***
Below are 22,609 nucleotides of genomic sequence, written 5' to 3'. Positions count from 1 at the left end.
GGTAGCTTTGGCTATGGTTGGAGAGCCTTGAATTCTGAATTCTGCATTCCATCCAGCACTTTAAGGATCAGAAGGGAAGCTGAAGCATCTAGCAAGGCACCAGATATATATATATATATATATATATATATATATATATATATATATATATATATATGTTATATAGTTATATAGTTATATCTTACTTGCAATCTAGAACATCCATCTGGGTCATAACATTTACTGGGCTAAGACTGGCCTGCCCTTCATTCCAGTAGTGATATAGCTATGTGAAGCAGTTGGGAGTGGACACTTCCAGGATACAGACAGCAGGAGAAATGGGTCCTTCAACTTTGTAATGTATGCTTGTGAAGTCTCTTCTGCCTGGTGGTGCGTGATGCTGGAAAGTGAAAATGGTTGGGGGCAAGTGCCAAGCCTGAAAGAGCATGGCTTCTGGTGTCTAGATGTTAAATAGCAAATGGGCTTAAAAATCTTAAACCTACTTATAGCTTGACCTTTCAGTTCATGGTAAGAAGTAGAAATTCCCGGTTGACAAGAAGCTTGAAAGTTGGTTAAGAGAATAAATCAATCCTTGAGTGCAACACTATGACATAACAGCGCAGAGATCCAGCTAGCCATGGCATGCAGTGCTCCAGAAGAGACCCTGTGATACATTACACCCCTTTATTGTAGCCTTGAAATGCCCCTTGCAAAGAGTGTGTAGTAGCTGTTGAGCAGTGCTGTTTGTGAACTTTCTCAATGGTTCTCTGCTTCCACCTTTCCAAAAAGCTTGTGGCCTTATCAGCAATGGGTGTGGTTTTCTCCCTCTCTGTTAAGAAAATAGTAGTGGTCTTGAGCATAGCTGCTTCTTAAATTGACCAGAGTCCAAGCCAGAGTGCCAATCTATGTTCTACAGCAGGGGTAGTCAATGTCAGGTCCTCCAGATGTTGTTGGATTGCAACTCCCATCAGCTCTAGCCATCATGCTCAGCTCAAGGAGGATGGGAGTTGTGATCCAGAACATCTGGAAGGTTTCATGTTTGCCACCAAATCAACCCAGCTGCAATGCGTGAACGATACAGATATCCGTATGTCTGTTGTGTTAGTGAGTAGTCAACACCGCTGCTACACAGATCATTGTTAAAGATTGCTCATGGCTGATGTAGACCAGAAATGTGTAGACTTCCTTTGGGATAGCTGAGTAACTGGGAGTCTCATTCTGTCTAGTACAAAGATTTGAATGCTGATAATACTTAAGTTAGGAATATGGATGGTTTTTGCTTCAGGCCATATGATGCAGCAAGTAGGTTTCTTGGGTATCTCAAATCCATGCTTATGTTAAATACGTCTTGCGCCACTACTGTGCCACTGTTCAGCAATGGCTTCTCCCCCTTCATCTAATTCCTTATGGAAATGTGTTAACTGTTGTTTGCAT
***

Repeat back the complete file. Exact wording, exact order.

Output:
Below are 22,609 nucleotides of genomic sequence, written 5' to 3'. Positions count from 1 at the left end.
GGTAGCTTTGGCTATGGTTGGAGAGCCTTGAATTCTGAATTCTGCATTCCATCCAGCACTTTAAGGATCAGAAGGGAAGCTGAAGCATCTAGCAAGGCACCAGATATATATATATATATATATATATATATATATATATATATATATATATATATATGTTATATAGTTATATAGTTATATCTTACTTGCAATCTAGAACATCCATCTGGGTCATAACATTTACTGGGCTAAGACTGGCCTGCCCTTCATTCCAGTAGTGATATAGCTATGTGAAGCAGTTGGGAGTGGACACTTCCAGGATACAGACAGCAGGAGAAATGGGTCCTTCAACTTTGTAATGTATGCTTGTGAAGTCTCTTCTGCCTGGTGGTGCGTGATGCTGGAAAGTGAAAATGGTTGGGGGCAAGTGCCAAGCCTGAAAGAGCATGGCTTCTGGTGTCTAGATGTTAAATAGCAAATGGGCTTAAAAATCTTAAACCTACTTATAGCTTGACCTTTCAGTTCATGGTAAGAAGTAGAAATTCCCGGTTGACAAGAAGCTTGAAAGTTGGTTAAGAGAATAAATCAATCCTTGAGTGCAACACTATGACATAACAGCGCAGAGATCCAGCTAGCCATGGCATGCAGTGCTCCAGAAGAGACCCTGTGATACATTACACCCCTTTATTGTAGCCTTGAAATGCCCCTTGCAAAGAGTGTGTAGTAGCTGTTGAGCAGTGCTGTTTGTGAACTTTCTCAATGGTTCTCTGCTTCCACCTTTCCAAAAAGCTTGTGGCCTTATCAGCAATGGGTGTGGTTTTCTCCCTCTCTGTTAAGAAAATAGTAGTGGTCTTGAGCATAGCTGCTTCTTAAATTGACCAGAGTCCAAGCCAGAGTGCCAATCTATGTTCTACAGCAGGGGTAGTCAATGTCAGGTCCTCCAGATGTTGTTGGATTGCAACTCCCATCAGCTCTAGCCATCATGCTCAGCTCAAGGAGGATGGGAGTTGTGATCCAGAACATCTGGAAGGTTTCATGTTTGCCACCAAATCAACCCAGCTGCAATGCGTGAACGATACAGATATCCGTATGTCTGTTGTGTTAGTGAGTAGTCAACACCGCTGCTACACAGATCATTGTTAAAGATTGCTCATGGCTGATGTAGACCAGAAATGTGTAGACTTCCTTTGGGATAGCTGAGTAACTGGGAGTCTCATTCTGTCTAGTACAAAGATTTGAATGCTGATAATACTTAAGTTAGGAATATGGATGGTTTTTGCTTCAGGCCATATGATGCAGCAAGTAGGTTTCTTGGGTATCTCAAATCCATGCTTATGTTAAATACGTCTTGCGCCACTACTGTGCCACTGTTCAGCAATGGCTTCTCCCCCTTCATCTAATTCCTTATGGAAATGTGTTAACTGTTGTTTGCAT